Life has returned with just as little reason
As when it was so strangely once curtailed.
I find myself in that same ancient alley,
At the same hour, and on a summer's day.
People are the same, with the same worries,
And the sunset fires have not yet cooled –
Just as once that fatal evening nailed them
Hurriedly to the Manege's wall.
Women of the street in simple outfits
Roam the alleys, wearing out their soles,
Later to be crucified in attics,
Splayed and martyred under iron roofs.
One of them, appearing in a doorway,
Makes her way with weary steps and slow,
Climbs the stairway from the semi-basement,
Then aslant across the yard she goes.
Once more I make ready my excuses,
And again I find myself unmoved.
But her next-door neighbor has departed
Through the alley – we find ourselves alone.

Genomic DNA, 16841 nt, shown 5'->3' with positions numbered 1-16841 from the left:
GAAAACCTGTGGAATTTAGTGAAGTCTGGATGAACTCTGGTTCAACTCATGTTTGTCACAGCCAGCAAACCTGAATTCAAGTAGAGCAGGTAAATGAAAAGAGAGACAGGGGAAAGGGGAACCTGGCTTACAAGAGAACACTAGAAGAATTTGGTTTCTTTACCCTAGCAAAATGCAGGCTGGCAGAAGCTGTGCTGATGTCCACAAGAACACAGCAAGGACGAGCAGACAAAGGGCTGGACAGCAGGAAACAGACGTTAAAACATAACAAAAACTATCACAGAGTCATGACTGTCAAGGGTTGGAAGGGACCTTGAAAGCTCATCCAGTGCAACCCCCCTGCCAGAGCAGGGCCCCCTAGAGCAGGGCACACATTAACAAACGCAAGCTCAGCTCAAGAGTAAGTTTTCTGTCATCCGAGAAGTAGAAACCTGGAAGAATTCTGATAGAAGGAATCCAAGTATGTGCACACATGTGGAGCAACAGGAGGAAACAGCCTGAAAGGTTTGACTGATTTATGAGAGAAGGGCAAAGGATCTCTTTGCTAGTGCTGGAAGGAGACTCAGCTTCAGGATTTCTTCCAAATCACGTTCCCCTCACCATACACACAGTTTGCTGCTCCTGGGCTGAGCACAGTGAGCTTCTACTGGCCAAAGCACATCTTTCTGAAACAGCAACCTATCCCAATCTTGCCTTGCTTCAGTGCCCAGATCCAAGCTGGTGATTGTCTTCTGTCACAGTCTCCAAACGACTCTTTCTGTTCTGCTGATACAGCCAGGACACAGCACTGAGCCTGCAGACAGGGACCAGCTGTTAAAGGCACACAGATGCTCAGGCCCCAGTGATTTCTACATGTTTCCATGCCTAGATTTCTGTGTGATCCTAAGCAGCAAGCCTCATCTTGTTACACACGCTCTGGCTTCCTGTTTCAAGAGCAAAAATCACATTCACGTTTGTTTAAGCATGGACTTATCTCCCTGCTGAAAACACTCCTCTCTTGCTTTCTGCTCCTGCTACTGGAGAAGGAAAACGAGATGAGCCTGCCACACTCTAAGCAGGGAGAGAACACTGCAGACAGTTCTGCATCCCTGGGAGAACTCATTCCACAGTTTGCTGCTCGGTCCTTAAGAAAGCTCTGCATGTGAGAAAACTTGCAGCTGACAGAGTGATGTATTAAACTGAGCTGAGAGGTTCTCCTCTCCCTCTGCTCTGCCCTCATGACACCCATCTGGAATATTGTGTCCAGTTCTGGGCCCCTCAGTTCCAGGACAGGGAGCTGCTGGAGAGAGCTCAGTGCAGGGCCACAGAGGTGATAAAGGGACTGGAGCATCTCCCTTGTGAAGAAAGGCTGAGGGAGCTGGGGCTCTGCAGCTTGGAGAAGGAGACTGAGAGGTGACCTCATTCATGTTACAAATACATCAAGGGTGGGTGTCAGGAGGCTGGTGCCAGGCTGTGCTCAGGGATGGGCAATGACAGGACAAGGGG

Don't weep. Don't purse your swollen lips.
Don't press those buds together,
You'll crack apart the dried-up scab
Of our last springtime's fever.
And take your hand from off my breast,
We're cables at high tension.
Look out, for we shall meet again,
Whatever our intention.
Years pass, you'll marry, then forget
Your present disarrangement,
For womanhood's a great exploit,
A feat to set men raving.
Before a woman's wondrous hands,
That female spine and shoulders
I pay a servant's homage due,
And yet, however firm the bond
Of nighttime's anguished fetter,
Repulsion's power is no less strong,
The urge to flee still beckons….